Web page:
An Excerpt from Remembering Fenway Park: An Oral and Narrative History of the Home of the Boston Red Sox/Abrams 2011 - - now available in stores, on-line and direct from the author
The joy and passion and full houses (breaking the 700 straight sellout mark and counting) and winning ways now on parade at Fenway Park all are a sharp contrast to the way things once were at the little ballpark in most of the 1960s.
There are still those around who recall that time, some with mixed emotions.
The variety and quality of books on sports keeps on coming. Some are sac flies, others are bunt singles, and still others could be considered double, triples or home runs. You pay your money and make your choice as to how you might classify the following lineup of books for fall 2011.
(Excerpt from Remembering Fenway Park: An Oral and Narrative History of the Home of the Boston Red Sox/Abrams 2011 - - now available in stores and on-line and direct from the author)
One of the marker times at Fenway Park not ony of that season, but the entire decade took place July 13, 1999 at the 70th All-Star Game. On hand were the candidates for the All-Century Team as well as the 1999 All Stars. And since it was staged on Boston's home turf the center of attraction was Theodore Francis Williams.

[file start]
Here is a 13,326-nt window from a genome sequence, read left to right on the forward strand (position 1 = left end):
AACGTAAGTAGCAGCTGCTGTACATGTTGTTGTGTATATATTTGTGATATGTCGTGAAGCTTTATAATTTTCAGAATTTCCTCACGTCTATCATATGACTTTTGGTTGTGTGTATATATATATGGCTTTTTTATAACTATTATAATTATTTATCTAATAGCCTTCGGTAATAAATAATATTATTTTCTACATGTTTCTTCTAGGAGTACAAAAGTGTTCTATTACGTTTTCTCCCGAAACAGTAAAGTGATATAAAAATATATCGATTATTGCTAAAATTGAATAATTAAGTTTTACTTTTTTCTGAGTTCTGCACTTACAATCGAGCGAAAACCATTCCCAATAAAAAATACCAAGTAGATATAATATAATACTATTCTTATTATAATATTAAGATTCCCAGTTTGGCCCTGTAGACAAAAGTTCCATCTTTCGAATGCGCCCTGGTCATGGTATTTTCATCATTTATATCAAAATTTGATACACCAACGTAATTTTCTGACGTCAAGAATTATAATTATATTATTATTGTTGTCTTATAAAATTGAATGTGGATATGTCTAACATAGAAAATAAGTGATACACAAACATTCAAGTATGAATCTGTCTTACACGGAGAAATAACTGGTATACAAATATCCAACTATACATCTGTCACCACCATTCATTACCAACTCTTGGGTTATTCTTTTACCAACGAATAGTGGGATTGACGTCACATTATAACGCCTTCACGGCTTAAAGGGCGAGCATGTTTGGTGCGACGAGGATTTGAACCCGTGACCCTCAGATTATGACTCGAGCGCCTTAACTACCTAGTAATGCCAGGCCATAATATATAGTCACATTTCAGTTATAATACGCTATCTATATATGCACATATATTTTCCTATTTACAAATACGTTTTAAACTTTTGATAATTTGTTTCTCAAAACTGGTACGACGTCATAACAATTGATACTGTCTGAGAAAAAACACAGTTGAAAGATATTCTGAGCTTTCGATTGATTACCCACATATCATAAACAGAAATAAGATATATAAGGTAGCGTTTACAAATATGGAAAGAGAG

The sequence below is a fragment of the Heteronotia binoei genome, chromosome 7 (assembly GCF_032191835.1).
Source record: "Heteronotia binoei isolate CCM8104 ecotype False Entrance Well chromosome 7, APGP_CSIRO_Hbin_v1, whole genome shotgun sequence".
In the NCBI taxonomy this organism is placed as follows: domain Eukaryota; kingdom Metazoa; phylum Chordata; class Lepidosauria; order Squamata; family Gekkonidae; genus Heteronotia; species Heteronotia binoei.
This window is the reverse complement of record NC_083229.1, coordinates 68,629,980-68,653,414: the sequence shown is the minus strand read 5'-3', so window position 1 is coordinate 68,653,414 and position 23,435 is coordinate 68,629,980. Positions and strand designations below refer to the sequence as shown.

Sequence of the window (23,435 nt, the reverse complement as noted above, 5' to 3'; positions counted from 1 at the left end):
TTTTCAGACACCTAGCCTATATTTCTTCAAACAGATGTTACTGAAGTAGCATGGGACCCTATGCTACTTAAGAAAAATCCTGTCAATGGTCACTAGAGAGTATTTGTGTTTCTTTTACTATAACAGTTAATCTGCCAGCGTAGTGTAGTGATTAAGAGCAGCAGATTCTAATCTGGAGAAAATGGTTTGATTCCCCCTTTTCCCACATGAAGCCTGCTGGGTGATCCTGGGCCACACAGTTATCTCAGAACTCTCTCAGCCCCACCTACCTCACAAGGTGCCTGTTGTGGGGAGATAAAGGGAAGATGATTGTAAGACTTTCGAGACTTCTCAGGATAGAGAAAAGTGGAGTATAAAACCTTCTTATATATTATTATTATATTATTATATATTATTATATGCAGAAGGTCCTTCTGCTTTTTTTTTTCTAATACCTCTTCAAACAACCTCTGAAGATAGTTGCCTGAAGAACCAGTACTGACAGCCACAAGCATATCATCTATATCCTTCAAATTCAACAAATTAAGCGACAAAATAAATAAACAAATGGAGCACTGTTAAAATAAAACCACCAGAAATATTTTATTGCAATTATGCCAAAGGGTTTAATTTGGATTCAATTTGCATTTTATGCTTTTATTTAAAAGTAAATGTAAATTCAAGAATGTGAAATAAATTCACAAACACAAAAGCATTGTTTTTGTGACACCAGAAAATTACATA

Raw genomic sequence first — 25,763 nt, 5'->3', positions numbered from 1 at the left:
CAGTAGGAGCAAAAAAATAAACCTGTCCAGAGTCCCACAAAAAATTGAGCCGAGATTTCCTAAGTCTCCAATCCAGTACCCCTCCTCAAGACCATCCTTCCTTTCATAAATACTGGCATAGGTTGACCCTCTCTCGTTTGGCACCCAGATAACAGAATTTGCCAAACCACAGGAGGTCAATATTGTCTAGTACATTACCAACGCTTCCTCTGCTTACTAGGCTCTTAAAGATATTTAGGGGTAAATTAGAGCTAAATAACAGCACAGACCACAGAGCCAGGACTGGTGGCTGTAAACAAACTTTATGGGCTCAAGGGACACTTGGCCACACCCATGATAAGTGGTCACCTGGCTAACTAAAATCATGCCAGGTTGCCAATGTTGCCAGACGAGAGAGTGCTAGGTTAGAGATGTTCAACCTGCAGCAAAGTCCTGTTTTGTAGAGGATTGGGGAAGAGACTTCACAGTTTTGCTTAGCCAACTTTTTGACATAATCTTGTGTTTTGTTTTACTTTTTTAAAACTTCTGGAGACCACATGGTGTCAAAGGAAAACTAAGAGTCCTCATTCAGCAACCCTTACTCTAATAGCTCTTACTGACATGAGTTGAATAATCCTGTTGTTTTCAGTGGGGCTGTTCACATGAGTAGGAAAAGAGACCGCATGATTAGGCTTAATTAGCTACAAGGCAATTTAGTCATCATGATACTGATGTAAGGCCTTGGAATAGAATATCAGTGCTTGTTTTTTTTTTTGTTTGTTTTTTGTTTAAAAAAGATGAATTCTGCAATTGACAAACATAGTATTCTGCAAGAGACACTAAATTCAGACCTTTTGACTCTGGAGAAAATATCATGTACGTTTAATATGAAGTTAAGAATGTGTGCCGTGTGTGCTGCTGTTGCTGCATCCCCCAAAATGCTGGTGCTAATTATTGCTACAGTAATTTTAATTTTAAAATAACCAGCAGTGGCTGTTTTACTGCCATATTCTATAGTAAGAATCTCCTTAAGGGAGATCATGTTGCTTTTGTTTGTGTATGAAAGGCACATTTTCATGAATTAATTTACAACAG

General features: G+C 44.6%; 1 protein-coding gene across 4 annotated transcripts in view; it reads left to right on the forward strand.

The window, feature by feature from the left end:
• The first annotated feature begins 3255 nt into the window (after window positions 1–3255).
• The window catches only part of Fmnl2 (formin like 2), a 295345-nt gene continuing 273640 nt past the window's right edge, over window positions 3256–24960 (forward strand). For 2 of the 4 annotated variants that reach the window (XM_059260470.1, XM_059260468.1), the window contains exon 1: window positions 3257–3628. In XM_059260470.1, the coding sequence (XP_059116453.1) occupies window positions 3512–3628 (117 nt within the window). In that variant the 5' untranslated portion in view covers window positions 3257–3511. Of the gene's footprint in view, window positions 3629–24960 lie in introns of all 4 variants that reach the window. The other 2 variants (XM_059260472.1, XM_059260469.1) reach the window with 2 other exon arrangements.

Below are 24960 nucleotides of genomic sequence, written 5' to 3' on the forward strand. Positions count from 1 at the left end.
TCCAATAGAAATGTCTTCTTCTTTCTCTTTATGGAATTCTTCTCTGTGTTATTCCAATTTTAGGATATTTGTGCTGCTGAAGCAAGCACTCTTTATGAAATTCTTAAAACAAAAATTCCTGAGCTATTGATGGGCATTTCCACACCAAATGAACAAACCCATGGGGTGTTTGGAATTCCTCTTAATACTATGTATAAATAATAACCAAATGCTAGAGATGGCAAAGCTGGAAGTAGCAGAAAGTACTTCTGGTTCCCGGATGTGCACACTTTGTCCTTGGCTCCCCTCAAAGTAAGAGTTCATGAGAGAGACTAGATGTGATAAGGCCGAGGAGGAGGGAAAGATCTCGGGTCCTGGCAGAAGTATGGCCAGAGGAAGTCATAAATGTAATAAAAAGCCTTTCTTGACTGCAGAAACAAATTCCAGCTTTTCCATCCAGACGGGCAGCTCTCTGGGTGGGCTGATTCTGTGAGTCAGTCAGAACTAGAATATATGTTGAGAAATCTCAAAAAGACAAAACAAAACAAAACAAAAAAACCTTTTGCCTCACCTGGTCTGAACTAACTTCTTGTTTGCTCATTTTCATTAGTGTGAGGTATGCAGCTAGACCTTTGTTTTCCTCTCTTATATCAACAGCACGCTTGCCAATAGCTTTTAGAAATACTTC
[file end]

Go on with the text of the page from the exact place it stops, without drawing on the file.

Momentous events for Fenway Park and the Red Sox were on the horizon as the new decade dawned: new ownership, a major fire, significant renovations and the arrival of the greatest star in the history of the franchise.
Under manager Heinie Wagner, the 1930 BoSox were one of the worst teams in franchise history finishing dead last in the American League standings with a record of 52 wins and 102 losses. Just 444,045 fans came to their home games, an average of 5,767 a contest.
©2000-2012 Sportsology. All Rights Reserved.